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Parshat Mikeitz: Storing Up the Good

by Chaya Rivka Zwolinski

In the Mikeitz, the parsha begins by telling us that Pharaoh had a dream in which seven fat cows came up from the Nile, followed by seven emaciated cows. The thin cows then ate the fat ones. Pharaoh has a second dream, in which seven healthy ears of grain were eaten by seven thin and dried out ears.

Yosef had the unique ability to interpret Pharaoh’s dreams correctly. He was able to see that the scrawny cows represented a time of evil and famine, and that the fat healthy cows represented a time of good and plenty. He told Pharaoh to prepare for seven years of famine, stockpiling reserves of grain while the crop was good.

Yosef is called “Yosef HaTzaddik.” The Tzaddik has a special ability to elevate every soul. He sees the good, and helps us see the good. He helps us strengthen ourselves and prepare for challenges that we have now and challenges that may come.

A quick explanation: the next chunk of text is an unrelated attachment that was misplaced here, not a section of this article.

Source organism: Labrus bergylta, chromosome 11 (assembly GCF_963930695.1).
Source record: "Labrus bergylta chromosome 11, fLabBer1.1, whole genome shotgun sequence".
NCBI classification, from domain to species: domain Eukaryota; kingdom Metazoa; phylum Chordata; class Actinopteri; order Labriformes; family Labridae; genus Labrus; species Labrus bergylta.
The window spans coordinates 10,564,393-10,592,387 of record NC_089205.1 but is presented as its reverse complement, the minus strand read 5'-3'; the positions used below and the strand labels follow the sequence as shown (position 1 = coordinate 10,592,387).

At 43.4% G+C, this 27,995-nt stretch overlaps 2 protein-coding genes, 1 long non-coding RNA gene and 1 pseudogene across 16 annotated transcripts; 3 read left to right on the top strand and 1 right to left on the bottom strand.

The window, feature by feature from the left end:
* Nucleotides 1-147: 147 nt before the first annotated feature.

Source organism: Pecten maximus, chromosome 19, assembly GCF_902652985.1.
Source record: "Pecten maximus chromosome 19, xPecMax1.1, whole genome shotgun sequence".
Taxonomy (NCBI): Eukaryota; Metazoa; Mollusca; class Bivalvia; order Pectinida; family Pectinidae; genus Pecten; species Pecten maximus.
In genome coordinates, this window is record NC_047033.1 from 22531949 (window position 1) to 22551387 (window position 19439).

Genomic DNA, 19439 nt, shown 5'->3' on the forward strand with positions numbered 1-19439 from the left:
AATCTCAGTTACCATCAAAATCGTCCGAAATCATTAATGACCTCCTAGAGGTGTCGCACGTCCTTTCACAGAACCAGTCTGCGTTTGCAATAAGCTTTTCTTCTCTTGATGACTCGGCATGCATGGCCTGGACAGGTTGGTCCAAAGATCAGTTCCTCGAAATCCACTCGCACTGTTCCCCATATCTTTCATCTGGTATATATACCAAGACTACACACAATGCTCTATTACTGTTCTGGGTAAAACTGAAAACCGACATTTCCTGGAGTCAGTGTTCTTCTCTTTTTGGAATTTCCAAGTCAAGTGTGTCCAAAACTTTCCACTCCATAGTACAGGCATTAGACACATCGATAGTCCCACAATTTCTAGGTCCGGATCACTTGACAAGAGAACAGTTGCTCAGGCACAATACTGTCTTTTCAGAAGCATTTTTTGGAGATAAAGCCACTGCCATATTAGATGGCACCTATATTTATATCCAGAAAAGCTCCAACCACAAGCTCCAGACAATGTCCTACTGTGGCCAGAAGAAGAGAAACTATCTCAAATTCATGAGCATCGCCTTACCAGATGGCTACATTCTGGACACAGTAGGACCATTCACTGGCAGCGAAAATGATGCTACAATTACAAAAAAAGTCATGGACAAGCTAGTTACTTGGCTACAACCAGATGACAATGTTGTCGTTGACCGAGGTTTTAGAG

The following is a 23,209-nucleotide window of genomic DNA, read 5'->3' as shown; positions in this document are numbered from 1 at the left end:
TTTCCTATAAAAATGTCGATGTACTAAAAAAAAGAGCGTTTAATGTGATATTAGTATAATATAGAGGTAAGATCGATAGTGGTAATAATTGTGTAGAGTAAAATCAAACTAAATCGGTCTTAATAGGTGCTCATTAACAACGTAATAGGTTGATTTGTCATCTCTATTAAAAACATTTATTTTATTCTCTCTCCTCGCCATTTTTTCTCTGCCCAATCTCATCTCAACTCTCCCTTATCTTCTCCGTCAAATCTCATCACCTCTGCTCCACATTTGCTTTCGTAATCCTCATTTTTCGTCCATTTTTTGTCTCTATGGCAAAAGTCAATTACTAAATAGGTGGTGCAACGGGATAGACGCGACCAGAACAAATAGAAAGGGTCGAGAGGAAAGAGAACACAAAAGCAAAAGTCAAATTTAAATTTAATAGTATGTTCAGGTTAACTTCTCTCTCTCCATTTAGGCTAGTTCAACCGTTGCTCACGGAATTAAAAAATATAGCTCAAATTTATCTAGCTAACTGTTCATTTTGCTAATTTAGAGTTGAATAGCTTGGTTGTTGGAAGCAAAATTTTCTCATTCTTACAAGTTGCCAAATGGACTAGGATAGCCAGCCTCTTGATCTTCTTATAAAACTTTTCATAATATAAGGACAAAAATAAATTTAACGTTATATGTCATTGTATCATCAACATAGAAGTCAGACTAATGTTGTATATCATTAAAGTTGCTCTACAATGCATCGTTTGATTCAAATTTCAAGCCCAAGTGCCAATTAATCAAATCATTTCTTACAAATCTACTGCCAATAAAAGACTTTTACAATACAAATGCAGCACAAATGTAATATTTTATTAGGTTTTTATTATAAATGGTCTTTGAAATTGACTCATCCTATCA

Rebbe Nachman speaks a lot about this. The Rebbe teaches us to look for the good in difficult situations and to look for the good in ourselves. He shows us how to build up that good, which helps us to prepare for times when it might not be so easy to find the good. He also encourages us to do good, to strengthen ourselves with mitzvot. He says to grab some good NOW! Pray, say only kind words, give tzedakah. Look for the good points in yourself and others. When we prepare in this way, we stockpile the spiritual goodness for times of “famine”.

We hear what we’re meant to hear. Yet, sometimes you hear or read a lesson that doesn’t really seem relevant to you, it may not seem to have anything to do with you. But if you pay attention you can pluck some good from what you’re hearing or reading.  Take a little bit of insight and store it away. Prepare yourself for times when that advice might become exceedingly relevant—it may even be a lifesaver.

Sometimes you’re feeling strong and happy and connected to Hashem. You can’t even imagine not feeling this way. Take a mental snapshot of this feeling. Engrave it on your heart. Prepare yourself for times when may you won’t feel on top of the world, times when you feel you’ve fallen from your level.

The tzaddik helps identify the good in what we experience. He teaches us how to prepare and strengthen ourselves. It’s a beautiful gift.

May you have a day in which you find and store up the good!

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